is E the correct answer? Yes they might need to buy new television sets but we dont know how much that sets them back and since it is most likely a one time fee i dont think it has a much bigger impact in the long run for the consumer. You could also argue B is relevant by saying lowering the revenue may cause companies to raise the price. But staying on the topic which is subscribing channels I think C is probably the right one... OA?[/quote]

OA is C
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Re: a la carte subscribers [#permalink] New post 30 Jul 2009, 07:47
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IMO C.

Here is a strategy to attack this type of question. Since this is an evaluate argument type question, consider each answer choice and give a positive and negative response to it. Check whether the different response has just the opposite effect on the conclusion. The answer choice which will have the opposite effects on the conclusion for positive and negative response is the correct choice.
For example, let's consider each answer choice.

Here the industry concludes that bundled channels will be cheaper for consumer.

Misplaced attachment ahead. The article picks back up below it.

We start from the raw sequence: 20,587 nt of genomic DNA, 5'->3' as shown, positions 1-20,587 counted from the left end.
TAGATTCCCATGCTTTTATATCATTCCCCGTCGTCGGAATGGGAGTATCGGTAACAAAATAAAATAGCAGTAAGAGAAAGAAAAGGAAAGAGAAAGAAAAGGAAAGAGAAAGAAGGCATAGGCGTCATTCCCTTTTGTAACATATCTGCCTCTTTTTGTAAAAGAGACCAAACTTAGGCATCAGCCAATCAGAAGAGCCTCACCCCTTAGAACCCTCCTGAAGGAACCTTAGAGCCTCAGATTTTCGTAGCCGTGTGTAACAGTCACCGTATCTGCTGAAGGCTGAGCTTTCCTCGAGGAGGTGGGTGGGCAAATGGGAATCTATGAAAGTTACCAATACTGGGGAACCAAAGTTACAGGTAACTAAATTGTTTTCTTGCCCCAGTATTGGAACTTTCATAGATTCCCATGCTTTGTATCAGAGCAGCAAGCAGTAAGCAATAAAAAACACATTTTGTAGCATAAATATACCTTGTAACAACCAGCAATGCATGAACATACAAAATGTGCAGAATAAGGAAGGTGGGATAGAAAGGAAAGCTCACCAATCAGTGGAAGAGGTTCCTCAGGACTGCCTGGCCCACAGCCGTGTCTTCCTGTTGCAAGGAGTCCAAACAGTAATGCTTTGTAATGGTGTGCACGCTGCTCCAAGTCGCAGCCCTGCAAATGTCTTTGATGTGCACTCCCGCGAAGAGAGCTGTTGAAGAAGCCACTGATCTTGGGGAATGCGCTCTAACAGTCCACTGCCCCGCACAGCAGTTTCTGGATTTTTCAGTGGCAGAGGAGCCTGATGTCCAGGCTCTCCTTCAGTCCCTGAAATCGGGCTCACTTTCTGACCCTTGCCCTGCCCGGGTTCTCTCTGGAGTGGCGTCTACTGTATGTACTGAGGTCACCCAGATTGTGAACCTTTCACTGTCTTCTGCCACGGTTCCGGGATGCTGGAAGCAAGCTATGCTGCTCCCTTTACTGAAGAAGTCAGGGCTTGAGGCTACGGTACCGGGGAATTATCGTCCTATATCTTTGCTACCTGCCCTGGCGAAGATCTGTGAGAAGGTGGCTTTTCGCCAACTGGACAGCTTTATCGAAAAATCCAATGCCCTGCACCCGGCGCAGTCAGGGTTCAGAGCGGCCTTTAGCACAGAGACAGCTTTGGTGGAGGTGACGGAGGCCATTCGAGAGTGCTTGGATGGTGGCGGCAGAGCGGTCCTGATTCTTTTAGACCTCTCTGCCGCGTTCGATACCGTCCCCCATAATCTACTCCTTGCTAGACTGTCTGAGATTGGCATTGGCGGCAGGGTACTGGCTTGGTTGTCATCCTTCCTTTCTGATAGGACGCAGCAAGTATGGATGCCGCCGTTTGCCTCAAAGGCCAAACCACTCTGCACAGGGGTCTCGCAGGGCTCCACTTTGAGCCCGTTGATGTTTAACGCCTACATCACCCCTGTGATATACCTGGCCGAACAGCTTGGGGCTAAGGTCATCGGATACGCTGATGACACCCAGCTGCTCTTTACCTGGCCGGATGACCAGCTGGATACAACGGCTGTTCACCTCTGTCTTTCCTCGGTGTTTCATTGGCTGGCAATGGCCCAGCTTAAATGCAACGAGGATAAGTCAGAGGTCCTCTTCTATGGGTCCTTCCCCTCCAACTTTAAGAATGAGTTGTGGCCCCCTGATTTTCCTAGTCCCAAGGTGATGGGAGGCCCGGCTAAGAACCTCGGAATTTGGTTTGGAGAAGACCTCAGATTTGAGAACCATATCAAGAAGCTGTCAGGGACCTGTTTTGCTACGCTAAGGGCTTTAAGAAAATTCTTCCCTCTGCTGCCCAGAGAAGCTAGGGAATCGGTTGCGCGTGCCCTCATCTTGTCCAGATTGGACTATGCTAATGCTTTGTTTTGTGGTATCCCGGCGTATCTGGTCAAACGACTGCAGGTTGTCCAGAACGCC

A) Whether the total number of channels offered to consumers would decrease, along with programming diversity, as a result of the a la carte pricing structure
positive response- YES . That means total no. of channel will decrease, but that does not provide any info about the cheapness of the bundle. so, effect on conclusion is nothing.
negative response - NO. That means total no. of channel will either increase or remain same, but again no info about cost. so irrelevant.

B) Whether advertising revenue for the cable television companies would decrease as a result of the a la carte pricing structure
Yes/ NO , in both cases no effect on the cost of the bundled channels

C) Whether the vast majority of consumers would greatly reduce the number of channels purchased if given the option of purchasing them individually
positive response- Yes.now if the consumers reduce the number of channels and they are allowed to opt for only the desired channels then the bundled channels will not be cheaper.hence this weakens the conclusion.
negative response- NO. if the consumers increase the number of channels and are allowed to opt for their desired channels then the package will be cheaper for them. This strengthen the industry's claim.
--------hence C is the correct option.

D) Whether cable and satellite companies currently have the ability to buy channels individually from programmers and content providers
YES/No does not have any effect on the conclusion.
E) Whether a la carte subscribers would be required to have new television set-top boxes
YES. But the cost of set-top box has nothing to do with the cost of bundled channel
No-does not effect the cost of the bundled channels.
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Re: a la carte subscribers [#permalink] New post 31 Jul 2009, 07:21